Socioeconomics of the Ottoman reformation era
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While the industrial revolution had swept through western Europe, the Ottoman Empire was still relying mainly on medieval technologies. The vast empire had no railroads, and few telegraph lines. It took three days before the major naval defeat at Sinope on 30 November 1853 was learned of in the capital. The poor communications made it very difficult for Constantinople to control its provinces. Thus the provinces in the Balkans, North Africa, and the Middle East became almost autonomous. Serbia was now an independent nation in all but name, paying only token tribute to the Sultan.
The western powers had invested a great deal of resources in the Crimean War (1853–1856), and they did not wish to come to the aid of the faltering Empire again. However the nation was invaded by British, French, and Austrian businessmen and administrators, who came to reform and rebuild the economy.
The reform period, known as the Tanzimat and starting in 1839, saw great changes, especially after the Crimean War: A national bank was created, the tax system was revised and strengthened, the law was altered to emulate the Napoleonic Code, a public education system based on that of the French was created, the Orient Express railroad was constructed, as well other railroads were built that travelled along the coast of Anatolia and into the Balkans.
Then on Friday, May 9, 1873 disaster struck. The Vienna stock market crashed, triggering the Long Depression. The money and loans from abroad stopped pouring into Istanbul and the government entered a financial crisis. Unable to deal with this, Sultan Abd-ul-Aziz began to rapidly switch Grand Viziers. Unable to repay foreign loans, the empire was forced to default on them, and ask for assistance from Europe. Finally, the Sultan was deposed. Eventually, Abd-ul-Hamid II was girded with the Sword of Osman.
The Ottoman Empire's geopolitical power had always lain in its European territories, but with the rise of European nationalism in the Balkans, this power began to fade somewhat. Europe saw this fading as a sign of decline, and in the 19th and 20th centuries, it became common to describe the Empire as the "sick man of Europe". This term does not, however, necessarily reflect historical reality. The Europeans viewed the empire as a terminally sick person needing to perish, and yet this parallel was largely a misconception. The empire's actual weakness was the cultural gap, which separated it from the European powers.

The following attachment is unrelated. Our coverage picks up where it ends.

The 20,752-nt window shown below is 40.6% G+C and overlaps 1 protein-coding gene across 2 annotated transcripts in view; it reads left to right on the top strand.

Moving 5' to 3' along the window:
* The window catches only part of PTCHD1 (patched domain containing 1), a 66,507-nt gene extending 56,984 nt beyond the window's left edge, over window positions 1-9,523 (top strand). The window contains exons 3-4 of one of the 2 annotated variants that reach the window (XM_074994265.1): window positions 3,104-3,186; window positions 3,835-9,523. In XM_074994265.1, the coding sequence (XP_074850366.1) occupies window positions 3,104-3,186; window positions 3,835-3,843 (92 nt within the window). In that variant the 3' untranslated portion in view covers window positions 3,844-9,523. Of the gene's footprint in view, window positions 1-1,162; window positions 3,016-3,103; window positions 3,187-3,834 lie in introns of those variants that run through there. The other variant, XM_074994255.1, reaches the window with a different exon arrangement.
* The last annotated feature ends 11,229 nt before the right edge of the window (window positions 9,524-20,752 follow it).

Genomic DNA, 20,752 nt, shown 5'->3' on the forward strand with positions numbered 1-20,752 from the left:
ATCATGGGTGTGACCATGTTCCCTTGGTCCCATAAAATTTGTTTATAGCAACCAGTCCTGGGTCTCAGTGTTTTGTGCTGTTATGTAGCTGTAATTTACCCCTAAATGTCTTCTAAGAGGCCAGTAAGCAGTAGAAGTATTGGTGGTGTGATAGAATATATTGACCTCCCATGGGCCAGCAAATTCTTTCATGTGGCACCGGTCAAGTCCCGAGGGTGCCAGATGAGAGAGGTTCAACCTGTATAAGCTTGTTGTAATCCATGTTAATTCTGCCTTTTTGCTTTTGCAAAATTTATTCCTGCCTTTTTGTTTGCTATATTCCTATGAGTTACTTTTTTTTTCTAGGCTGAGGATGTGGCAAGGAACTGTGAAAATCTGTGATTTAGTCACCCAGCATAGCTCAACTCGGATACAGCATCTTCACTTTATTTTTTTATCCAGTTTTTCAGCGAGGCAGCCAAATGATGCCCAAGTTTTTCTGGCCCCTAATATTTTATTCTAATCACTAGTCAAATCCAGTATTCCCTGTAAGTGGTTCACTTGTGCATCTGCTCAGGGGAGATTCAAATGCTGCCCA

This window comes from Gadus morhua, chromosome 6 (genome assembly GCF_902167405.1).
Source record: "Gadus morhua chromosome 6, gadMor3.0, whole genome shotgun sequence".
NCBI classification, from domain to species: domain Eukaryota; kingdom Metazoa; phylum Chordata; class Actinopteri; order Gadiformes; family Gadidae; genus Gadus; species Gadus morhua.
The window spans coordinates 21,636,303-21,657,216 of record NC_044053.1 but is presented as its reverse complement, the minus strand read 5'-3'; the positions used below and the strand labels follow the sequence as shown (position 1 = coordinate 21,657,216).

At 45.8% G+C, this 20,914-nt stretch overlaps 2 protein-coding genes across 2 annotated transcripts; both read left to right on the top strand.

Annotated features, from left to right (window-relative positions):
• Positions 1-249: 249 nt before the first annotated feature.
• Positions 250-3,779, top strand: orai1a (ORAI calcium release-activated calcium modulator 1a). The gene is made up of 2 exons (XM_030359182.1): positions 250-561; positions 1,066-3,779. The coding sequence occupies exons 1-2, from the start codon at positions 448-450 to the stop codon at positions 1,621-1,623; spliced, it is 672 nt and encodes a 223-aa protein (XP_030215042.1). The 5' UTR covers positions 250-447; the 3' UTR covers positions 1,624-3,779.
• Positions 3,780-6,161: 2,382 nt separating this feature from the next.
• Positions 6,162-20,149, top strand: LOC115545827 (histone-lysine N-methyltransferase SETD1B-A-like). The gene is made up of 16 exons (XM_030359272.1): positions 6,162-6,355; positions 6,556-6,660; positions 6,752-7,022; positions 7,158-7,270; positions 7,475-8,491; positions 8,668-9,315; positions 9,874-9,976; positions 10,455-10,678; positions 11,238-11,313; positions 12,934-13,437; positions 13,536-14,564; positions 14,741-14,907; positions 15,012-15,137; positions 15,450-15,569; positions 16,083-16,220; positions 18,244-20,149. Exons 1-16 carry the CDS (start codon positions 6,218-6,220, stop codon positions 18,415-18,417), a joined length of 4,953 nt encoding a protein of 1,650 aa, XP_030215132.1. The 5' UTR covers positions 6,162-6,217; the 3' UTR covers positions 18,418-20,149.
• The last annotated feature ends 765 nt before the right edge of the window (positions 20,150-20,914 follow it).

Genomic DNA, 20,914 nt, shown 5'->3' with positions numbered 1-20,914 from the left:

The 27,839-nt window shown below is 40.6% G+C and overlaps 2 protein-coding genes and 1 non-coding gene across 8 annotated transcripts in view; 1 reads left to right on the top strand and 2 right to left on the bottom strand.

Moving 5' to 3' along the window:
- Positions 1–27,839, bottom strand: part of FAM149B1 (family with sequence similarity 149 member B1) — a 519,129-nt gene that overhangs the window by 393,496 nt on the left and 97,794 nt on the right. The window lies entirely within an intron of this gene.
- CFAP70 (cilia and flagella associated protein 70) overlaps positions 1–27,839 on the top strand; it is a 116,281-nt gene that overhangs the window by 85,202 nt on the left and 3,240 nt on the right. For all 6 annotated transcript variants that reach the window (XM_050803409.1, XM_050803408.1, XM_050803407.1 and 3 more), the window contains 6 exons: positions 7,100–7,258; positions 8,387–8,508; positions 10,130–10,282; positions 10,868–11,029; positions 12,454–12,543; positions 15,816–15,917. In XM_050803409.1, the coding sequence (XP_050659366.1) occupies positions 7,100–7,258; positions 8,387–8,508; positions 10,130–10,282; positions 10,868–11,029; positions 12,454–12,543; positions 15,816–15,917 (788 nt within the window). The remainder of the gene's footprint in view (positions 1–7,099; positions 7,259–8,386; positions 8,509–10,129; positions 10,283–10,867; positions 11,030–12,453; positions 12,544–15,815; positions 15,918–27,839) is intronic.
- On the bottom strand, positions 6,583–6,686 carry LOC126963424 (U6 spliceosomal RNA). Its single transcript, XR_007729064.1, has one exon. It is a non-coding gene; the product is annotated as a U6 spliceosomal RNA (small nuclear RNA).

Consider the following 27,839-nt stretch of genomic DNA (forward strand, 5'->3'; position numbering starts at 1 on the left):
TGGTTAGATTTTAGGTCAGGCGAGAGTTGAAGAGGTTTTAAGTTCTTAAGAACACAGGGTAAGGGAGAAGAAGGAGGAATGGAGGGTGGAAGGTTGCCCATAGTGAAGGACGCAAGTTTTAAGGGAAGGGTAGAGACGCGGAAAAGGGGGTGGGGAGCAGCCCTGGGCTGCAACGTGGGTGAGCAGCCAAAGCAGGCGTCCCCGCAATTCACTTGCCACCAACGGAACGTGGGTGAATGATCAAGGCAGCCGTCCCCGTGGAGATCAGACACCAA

In reality, the empire's economy was not in a bad condition: it was, in fact, growing along with the empire's population. The Ottoman administration was in the process of modernization, while its education and health systems were both improving. The bulk of the Empire was being urbanized by modern standards, as railroad lines, roads, telegraphs, and shipping were increasing rapidly. On top of everything, the Ottoman state was among the first in the world to take a step toward representative government. Most of the empire's problems were, in fact, the result of European imperialism. Because it was seen as an Islamic state, it was regarded as an enemy by both other European states, as well as by the different national communities within its own borders. It was the Europeans, however, who ultimately caused the most damage to the "sick man of Europe"; as Justin McCarthy states the issue: "The Ottoman Empire was not sick; it was wounded by its enemies, and finally murdered"
- Papst, Christopher J. (21 June 2016). Devolution. Simon and Schuster. ISBN 9781618688057.
- Kostopoulou, Elektra (2016). "Autonomy and Federation within the Ottoman Empire: Introduction to the Special Issue". Journal of Balkan and Near Eastern Studies. 18 (6): 525–532. doi:10.1080/19448953.2016.1196039.
- Strohm, Frederic (2016). Istanbul im 19. Jahrhundert. Die Modernisierungsbestrebungen in der osmanischen Hauptstadt – lokale Faktoren, globale Einflüsse. http://othes.univie.ac.at/44628/1/46526.pdf. pp. 98 onwards.
- "Wars in the 20th Century" (PDF).
- A History of Eastern Europe, Crisis and Change by Ian Jeffries (2007).